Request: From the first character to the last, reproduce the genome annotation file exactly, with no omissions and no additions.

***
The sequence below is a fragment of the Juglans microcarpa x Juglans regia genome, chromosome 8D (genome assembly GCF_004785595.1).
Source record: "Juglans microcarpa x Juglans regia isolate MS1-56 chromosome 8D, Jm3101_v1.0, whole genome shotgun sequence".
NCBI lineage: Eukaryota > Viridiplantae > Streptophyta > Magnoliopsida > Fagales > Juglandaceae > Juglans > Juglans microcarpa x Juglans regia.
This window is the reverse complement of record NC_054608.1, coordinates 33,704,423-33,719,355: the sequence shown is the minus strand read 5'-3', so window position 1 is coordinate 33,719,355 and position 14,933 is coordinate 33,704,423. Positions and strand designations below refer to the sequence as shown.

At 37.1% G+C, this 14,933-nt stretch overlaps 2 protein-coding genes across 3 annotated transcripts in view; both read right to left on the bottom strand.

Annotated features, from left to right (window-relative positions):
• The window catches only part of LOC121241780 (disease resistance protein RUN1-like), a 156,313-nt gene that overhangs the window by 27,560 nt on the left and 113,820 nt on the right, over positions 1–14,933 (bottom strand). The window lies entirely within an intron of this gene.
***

The sequence below is a fragment of the Juglans microcarpa x Juglans regia genome, chromosome 8D (genome assembly GCF_004785595.1).
Source record: "Juglans microcarpa x Juglans regia isolate MS1-56 chromosome 8D, Jm3101_v1.0, whole genome shotgun sequence".
NCBI lineage: Eukaryota > Viridiplantae > Streptophyta > Magnoliopsida > Fagales > Juglandaceae > Juglans > Juglans microcarpa x Juglans regia.
This window is the reverse complement of record NC_054608.1, coordinates 33,704,423-33,719,355: the sequence shown is the minus strand read 5'-3', so window position 1 is coordinate 33,719,355 and position 14,933 is coordinate 33,704,423. Positions and strand designations below refer to the sequence as shown.

At 37.1% G+C, this 14,933-nt stretch overlaps 2 protein-coding genes across 3 annotated transcripts in view; both read right to left on the bottom strand.

Annotated features, from left to right (window-relative positions):
• The window catches only part of LOC121241780 (disease resistance protein RUN1-like), a 156,313-nt gene that overhangs the window by 27,560 nt on the left and 113,820 nt on the right, over positions 1–14,933 (bottom strand). The window lies entirely within an intron of this gene.